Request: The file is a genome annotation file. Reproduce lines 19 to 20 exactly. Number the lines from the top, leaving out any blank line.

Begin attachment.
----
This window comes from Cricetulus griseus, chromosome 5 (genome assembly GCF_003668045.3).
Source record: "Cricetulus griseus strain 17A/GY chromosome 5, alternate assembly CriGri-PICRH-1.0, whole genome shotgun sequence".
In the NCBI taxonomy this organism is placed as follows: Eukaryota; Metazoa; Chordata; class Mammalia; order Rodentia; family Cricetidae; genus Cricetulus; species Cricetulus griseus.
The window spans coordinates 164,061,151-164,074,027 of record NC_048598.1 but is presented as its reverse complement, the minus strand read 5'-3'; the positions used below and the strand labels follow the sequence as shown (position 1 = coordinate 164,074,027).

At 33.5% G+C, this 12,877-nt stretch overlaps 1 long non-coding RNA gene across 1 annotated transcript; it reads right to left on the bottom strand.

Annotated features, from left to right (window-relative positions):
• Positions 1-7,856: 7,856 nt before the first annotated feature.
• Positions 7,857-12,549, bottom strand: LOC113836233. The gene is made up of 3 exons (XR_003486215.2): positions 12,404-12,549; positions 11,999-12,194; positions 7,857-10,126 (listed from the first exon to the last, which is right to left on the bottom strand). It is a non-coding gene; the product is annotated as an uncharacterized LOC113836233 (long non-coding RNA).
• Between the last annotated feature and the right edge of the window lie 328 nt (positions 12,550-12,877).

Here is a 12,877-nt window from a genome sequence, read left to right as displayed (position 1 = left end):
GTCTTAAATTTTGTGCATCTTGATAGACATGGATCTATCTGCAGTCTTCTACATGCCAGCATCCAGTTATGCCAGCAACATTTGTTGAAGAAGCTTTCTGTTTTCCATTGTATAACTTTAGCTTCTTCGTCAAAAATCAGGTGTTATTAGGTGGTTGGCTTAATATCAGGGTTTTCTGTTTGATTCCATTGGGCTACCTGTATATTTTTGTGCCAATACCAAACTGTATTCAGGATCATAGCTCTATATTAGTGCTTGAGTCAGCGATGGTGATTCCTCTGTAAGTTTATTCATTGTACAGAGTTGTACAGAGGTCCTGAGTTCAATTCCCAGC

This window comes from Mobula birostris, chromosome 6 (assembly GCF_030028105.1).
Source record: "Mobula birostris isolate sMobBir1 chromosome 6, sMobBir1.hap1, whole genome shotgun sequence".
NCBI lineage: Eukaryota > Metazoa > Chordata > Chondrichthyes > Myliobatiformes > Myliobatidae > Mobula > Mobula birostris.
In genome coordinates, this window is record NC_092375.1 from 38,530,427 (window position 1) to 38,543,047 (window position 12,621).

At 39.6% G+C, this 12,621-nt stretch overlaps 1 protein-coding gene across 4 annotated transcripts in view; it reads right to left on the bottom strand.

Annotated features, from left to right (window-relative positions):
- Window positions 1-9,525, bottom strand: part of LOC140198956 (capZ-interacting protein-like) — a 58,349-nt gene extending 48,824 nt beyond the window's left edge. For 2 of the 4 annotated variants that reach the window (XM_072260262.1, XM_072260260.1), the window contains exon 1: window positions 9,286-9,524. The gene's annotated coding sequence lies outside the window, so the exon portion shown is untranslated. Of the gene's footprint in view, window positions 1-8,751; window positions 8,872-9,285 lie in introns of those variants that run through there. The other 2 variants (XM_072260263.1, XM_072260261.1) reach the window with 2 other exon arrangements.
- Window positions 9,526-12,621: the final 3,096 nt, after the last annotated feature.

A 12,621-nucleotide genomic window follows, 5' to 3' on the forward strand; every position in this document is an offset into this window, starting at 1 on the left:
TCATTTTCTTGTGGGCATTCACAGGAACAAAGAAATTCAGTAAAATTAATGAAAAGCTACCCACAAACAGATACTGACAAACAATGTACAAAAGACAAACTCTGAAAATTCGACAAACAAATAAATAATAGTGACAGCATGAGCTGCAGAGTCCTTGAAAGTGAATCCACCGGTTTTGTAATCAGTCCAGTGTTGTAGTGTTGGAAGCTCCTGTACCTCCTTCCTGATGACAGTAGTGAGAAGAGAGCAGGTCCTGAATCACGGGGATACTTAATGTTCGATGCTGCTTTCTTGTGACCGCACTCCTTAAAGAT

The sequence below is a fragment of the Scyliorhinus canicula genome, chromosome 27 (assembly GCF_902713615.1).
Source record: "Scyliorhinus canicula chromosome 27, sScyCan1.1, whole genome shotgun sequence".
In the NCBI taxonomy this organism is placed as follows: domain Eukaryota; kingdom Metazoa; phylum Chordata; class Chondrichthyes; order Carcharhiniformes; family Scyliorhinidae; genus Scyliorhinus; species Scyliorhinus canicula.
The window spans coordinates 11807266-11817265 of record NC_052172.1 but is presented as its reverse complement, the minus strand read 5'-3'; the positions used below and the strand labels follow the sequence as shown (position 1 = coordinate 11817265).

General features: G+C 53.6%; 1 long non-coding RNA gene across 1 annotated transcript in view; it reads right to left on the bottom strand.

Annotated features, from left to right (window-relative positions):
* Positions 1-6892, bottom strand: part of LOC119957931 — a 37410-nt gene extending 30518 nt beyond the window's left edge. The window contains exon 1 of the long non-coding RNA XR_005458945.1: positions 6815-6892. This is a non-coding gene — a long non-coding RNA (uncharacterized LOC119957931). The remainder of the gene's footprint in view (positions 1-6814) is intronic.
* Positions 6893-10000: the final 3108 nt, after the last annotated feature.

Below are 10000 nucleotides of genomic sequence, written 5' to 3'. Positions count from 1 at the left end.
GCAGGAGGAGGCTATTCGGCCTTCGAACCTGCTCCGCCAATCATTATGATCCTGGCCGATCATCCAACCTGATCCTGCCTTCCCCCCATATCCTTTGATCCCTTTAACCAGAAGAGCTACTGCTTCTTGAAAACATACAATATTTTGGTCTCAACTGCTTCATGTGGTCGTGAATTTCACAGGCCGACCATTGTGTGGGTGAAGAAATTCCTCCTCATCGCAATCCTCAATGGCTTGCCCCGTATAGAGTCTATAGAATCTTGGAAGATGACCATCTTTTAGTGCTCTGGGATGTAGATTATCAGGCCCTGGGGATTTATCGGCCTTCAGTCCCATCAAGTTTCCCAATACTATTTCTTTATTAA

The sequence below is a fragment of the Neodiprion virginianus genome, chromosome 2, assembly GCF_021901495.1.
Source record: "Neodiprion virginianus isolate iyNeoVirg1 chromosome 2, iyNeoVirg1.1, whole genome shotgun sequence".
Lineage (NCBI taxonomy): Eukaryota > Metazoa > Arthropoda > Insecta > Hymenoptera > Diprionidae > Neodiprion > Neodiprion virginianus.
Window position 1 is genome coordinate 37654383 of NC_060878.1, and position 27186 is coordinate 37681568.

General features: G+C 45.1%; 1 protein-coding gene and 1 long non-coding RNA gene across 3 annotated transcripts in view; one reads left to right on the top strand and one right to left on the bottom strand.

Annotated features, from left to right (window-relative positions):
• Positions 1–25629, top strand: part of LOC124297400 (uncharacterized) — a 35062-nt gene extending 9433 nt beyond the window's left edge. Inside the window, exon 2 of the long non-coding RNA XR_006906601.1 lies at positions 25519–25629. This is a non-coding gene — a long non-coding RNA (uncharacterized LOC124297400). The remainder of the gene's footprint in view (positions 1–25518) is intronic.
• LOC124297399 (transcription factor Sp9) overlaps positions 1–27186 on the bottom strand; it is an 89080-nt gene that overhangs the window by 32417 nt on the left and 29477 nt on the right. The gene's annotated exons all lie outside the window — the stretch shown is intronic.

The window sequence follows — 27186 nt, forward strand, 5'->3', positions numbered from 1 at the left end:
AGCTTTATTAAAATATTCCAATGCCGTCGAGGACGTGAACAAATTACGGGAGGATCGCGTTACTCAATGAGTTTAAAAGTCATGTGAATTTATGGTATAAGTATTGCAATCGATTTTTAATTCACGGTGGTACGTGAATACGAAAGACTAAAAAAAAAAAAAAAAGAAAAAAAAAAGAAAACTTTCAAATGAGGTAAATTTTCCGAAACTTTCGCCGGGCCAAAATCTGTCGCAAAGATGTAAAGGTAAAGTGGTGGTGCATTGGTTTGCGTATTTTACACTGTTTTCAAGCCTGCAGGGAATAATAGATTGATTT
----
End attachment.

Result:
- Window positions 9,526-12,621: the final 3,096 nt, after the last annotated feature.

A 12,621-nucleotide genomic window follows, 5' to 3' on the forward strand; every position in this document is an offset into this window, starting at 1 on the left: